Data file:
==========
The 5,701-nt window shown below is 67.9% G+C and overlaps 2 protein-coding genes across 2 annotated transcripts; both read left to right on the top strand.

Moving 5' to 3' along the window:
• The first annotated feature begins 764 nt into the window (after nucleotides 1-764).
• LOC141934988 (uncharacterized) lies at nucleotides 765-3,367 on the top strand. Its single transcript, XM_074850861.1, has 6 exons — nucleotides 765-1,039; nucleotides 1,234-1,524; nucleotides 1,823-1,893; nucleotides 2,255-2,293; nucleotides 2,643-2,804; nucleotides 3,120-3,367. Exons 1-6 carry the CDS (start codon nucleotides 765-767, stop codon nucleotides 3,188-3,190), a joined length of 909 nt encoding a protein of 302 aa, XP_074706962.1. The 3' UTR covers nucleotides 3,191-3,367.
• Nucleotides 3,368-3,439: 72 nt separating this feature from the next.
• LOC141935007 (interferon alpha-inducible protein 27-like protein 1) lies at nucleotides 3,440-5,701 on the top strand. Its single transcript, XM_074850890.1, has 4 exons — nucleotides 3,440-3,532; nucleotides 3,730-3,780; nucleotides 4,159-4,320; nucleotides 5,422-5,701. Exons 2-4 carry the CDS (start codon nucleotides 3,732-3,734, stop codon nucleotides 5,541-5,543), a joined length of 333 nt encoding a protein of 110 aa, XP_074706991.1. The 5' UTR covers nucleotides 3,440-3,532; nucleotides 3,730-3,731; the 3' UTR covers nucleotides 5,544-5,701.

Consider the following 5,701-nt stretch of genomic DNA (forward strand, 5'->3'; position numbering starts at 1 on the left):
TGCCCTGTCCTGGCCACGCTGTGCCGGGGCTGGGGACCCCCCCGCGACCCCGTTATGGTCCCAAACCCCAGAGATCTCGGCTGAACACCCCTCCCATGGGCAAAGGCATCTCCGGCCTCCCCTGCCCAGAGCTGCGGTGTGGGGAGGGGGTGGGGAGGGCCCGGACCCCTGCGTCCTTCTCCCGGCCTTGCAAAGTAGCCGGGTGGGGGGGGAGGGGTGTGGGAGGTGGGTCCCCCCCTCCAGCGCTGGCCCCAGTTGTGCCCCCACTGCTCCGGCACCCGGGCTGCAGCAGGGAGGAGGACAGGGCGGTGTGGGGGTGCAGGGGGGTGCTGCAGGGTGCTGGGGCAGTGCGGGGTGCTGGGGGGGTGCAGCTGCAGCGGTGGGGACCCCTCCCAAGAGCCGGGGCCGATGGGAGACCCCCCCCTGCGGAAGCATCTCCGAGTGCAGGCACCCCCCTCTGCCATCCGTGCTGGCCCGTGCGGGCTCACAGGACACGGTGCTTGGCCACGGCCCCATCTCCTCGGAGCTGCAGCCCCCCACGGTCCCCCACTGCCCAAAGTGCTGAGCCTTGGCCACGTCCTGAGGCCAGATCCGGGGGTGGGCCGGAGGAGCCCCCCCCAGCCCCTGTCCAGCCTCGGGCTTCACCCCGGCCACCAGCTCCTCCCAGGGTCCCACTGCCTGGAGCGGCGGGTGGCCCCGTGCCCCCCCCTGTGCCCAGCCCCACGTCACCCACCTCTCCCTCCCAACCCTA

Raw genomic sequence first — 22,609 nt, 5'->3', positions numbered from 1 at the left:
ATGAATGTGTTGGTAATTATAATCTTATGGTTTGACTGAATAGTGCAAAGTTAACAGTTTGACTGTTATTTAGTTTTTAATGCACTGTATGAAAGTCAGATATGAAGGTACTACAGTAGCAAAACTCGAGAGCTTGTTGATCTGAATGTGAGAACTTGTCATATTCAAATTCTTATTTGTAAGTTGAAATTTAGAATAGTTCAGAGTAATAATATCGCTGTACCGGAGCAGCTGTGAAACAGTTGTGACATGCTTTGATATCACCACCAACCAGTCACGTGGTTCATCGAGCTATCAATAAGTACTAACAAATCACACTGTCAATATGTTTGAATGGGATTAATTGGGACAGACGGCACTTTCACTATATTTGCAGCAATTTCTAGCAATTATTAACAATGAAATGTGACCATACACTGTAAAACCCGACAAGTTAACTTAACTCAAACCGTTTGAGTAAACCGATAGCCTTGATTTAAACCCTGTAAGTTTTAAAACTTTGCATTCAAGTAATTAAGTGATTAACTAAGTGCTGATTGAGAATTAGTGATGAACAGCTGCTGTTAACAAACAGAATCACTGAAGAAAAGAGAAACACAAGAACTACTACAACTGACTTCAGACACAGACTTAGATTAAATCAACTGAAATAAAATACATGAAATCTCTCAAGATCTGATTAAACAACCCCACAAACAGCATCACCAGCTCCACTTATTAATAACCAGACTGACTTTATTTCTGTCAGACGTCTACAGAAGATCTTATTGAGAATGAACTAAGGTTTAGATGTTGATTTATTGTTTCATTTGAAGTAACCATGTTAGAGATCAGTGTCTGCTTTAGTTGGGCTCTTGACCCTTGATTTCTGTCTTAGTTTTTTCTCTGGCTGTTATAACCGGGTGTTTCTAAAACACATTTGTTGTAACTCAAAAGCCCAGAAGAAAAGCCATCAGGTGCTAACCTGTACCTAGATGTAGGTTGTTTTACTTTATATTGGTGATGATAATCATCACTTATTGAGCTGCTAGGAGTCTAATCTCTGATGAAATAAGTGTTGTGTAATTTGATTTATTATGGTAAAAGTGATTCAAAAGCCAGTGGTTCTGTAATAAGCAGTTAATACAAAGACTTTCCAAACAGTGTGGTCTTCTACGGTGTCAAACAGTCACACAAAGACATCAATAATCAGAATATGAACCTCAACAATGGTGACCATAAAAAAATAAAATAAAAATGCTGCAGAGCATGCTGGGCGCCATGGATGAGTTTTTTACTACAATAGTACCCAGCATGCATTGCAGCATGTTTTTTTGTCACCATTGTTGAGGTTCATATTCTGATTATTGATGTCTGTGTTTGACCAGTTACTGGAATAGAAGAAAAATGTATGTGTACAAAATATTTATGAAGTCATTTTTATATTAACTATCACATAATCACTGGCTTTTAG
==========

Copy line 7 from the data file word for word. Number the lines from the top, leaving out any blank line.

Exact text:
Consider the following 5,701-nt stretch of genomic DNA (forward strand, 5'->3'; position numbering starts at 1 on the left):